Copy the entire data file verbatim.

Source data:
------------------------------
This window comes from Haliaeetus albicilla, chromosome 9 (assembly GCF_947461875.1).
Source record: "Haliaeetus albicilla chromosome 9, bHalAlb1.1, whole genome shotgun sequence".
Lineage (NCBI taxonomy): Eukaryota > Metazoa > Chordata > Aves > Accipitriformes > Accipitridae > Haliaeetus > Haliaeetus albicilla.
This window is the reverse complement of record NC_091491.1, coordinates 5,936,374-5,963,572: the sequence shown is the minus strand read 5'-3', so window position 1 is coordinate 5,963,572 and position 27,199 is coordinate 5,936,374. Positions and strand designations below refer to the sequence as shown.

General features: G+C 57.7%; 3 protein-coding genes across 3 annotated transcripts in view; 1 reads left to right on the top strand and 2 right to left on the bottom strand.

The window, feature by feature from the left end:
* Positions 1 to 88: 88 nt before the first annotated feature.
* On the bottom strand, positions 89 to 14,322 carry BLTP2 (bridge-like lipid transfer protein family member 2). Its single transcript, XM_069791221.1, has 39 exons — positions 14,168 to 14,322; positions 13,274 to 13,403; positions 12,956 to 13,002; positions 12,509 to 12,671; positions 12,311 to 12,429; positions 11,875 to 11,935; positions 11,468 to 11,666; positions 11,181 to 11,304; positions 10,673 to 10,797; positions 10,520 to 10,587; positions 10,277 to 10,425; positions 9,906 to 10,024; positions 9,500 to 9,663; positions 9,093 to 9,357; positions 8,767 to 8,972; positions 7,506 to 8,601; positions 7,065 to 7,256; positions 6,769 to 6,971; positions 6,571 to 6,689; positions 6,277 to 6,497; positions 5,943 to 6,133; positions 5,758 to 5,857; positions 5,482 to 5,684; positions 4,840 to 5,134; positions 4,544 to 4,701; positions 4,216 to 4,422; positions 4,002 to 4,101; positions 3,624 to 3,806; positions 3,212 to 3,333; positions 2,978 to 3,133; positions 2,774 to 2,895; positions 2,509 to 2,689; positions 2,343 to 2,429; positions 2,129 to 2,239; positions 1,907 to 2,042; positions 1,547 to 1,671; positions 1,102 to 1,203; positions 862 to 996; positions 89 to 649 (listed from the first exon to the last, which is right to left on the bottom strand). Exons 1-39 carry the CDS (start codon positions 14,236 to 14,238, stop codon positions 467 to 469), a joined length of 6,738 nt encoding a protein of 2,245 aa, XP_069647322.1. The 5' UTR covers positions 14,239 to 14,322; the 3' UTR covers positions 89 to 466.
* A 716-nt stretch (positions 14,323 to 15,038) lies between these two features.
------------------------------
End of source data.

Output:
This window comes from Haliaeetus albicilla, chromosome 9 (assembly GCF_947461875.1).
Source record: "Haliaeetus albicilla chromosome 9, bHalAlb1.1, whole genome shotgun sequence".
Lineage (NCBI taxonomy): Eukaryota > Metazoa > Chordata > Aves > Accipitriformes > Accipitridae > Haliaeetus > Haliaeetus albicilla.
This window is the reverse complement of record NC_091491.1, coordinates 5,936,374-5,963,572: the sequence shown is the minus strand read 5'-3', so window position 1 is coordinate 5,963,572 and position 27,199 is coordinate 5,936,374. Positions and strand designations below refer to the sequence as shown.

General features: G+C 57.7%; 3 protein-coding genes across 3 annotated transcripts in view; 1 reads left to right on the top strand and 2 right to left on the bottom strand.

The window, feature by feature from the left end:
* Positions 1 to 88: 88 nt before the first annotated feature.
* On the bottom strand, positions 89 to 14,322 carry BLTP2 (bridge-like lipid transfer protein family member 2). Its single transcript, XM_069791221.1, has 39 exons — positions 14,168 to 14,322; positions 13,274 to 13,403; positions 12,956 to 13,002; positions 12,509 to 12,671; positions 12,311 to 12,429; positions 11,875 to 11,935; positions 11,468 to 11,666; positions 11,181 to 11,304; positions 10,673 to 10,797; positions 10,520 to 10,587; positions 10,277 to 10,425; positions 9,906 to 10,024; positions 9,500 to 9,663; positions 9,093 to 9,357; positions 8,767 to 8,972; positions 7,506 to 8,601; positions 7,065 to 7,256; positions 6,769 to 6,971; positions 6,571 to 6,689; positions 6,277 to 6,497; positions 5,943 to 6,133; positions 5,758 to 5,857; positions 5,482 to 5,684; positions 4,840 to 5,134; positions 4,544 to 4,701; positions 4,216 to 4,422; positions 4,002 to 4,101; positions 3,624 to 3,806; positions 3,212 to 3,333; positions 2,978 to 3,133; positions 2,774 to 2,895; positions 2,509 to 2,689; positions 2,343 to 2,429; positions 2,129 to 2,239; positions 1,907 to 2,042; positions 1,547 to 1,671; positions 1,102 to 1,203; positions 862 to 996; positions 89 to 649 (listed from the first exon to the last, which is right to left on the bottom strand). Exons 1-39 carry the CDS (start codon positions 14,236 to 14,238, stop codon positions 467 to 469), a joined length of 6,738 nt encoding a protein of 2,245 aa, XP_069647322.1. The 5' UTR covers positions 14,239 to 14,322; the 3' UTR covers positions 89 to 466.
* A 716-nt stretch (positions 14,323 to 15,038) lies between these two features.